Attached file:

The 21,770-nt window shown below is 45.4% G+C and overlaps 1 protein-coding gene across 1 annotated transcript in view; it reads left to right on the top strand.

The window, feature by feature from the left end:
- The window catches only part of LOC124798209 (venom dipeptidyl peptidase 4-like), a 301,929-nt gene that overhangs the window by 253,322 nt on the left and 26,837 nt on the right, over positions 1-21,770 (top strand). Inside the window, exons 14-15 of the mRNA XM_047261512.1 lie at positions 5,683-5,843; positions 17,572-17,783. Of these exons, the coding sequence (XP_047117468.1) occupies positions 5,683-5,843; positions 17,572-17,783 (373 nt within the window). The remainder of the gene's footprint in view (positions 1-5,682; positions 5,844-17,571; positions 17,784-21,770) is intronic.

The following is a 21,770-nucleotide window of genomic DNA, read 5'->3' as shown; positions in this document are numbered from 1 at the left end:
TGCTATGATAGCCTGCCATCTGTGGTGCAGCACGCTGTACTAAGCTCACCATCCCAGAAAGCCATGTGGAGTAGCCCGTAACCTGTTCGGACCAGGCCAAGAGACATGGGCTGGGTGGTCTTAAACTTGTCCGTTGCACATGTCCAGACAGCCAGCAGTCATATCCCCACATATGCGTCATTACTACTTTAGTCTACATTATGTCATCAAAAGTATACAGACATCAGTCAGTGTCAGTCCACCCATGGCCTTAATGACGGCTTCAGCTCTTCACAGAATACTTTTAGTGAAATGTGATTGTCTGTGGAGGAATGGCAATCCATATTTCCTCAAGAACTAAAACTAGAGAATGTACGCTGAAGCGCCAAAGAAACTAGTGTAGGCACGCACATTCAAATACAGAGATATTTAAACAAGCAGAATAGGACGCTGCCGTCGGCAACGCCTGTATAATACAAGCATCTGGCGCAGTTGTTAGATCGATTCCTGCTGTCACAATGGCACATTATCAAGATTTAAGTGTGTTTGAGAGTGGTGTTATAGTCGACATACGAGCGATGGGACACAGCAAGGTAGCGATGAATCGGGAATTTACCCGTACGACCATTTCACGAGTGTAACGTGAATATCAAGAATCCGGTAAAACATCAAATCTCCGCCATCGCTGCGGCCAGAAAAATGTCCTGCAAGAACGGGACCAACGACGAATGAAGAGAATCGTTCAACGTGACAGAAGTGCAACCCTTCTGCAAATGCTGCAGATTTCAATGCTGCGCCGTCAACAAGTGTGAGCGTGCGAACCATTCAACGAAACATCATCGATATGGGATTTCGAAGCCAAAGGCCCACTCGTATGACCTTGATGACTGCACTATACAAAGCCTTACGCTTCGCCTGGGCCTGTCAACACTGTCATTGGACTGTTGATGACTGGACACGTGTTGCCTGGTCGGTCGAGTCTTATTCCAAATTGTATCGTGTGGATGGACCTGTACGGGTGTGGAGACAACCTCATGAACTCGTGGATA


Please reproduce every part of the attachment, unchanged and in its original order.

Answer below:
The 21,770-nt window shown below is 45.4% G+C and overlaps 1 protein-coding gene across 1 annotated transcript in view; it reads left to right on the top strand.

The window, feature by feature from the left end:
- The window catches only part of LOC124798209 (venom dipeptidyl peptidase 4-like), a 301,929-nt gene that overhangs the window by 253,322 nt on the left and 26,837 nt on the right, over positions 1-21,770 (top strand). Inside the window, exons 14-15 of the mRNA XM_047261512.1 lie at positions 5,683-5,843; positions 17,572-17,783. Of these exons, the coding sequence (XP_047117468.1) occupies positions 5,683-5,843; positions 17,572-17,783 (373 nt within the window). The remainder of the gene's footprint in view (positions 1-5,682; positions 5,844-17,571; positions 17,784-21,770) is intronic.

The following is a 21,770-nucleotide window of genomic DNA, read 5'->3' as shown; positions in this document are numbered from 1 at the left end:
TGCTATGATAGCCTGCCATCTGTGGTGCAGCACGCTGTACTAAGCTCACCATCCCAGAAAGCCATGTGGAGTAGCCCGTAACCTGTTCGGACCAGGCCAAGAGACATGGGCTGGGTGGTCTTAAACTTGTCCGTTGCACATGTCCAGACAGCCAGCAGTCATATCCCCACATATGCGTCATTACTACTTTAGTCTACATTATGTCATCAAAAGTATACAGACATCAGTCAGTGTCAGTCCACCCATGGCCTTAATGACGGCTTCAGCTCTTCACAGAATACTTTTAGTGAAATGTGATTGTCTGTGGAGGAATGGCAATCCATATTTCCTCAAGAACTAAAACTAGAGAATGTACGCTGAAGCGCCAAAGAAACTAGTGTAGGCACGCACATTCAAATACAGAGATATTTAAACAAGCAGAATAGGACGCTGCCGTCGGCAACGCCTGTATAATACAAGCATCTGGCGCAGTTGTTAGATCGATTCCTGCTGTCACAATGGCACATTATCAAGATTTAAGTGTGTTTGAGAGTGGTGTTATAGTCGACATACGAGCGATGGGACACAGCAAGGTAGCGATGAATCGGGAATTTACCCGTACGACCATTTCACGAGTGTAACGTGAATATCAAGAATCCGGTAAAACATCAAATCTCCGCCATCGCTGCGGCCAGAAAAATGTCCTGCAAGAACGGGACCAACGACGAATGAAGAGAATCGTTCAACGTGACAGAAGTGCAACCCTTCTGCAAATGCTGCAGATTTCAATGCTGCGCCGTCAACAAGTGTGAGCGTGCGAACCATTCAACGAAACATCATCGATATGGGATTTCGAAGCCAAAGGCCCACTCGTATGACCTTGATGACTGCACTATACAAAGCCTTACGCTTCGCCTGGGCCTGTCAACACTGTCATTGGACTGTTGATGACTGGACACGTGTTGCCTGGTCGGTCGAGTCTTATTCCAAATTGTATCGTGTGGATGGACCTGTACGGGTGTGGAGACAACCTCATGAACTCGTGGATA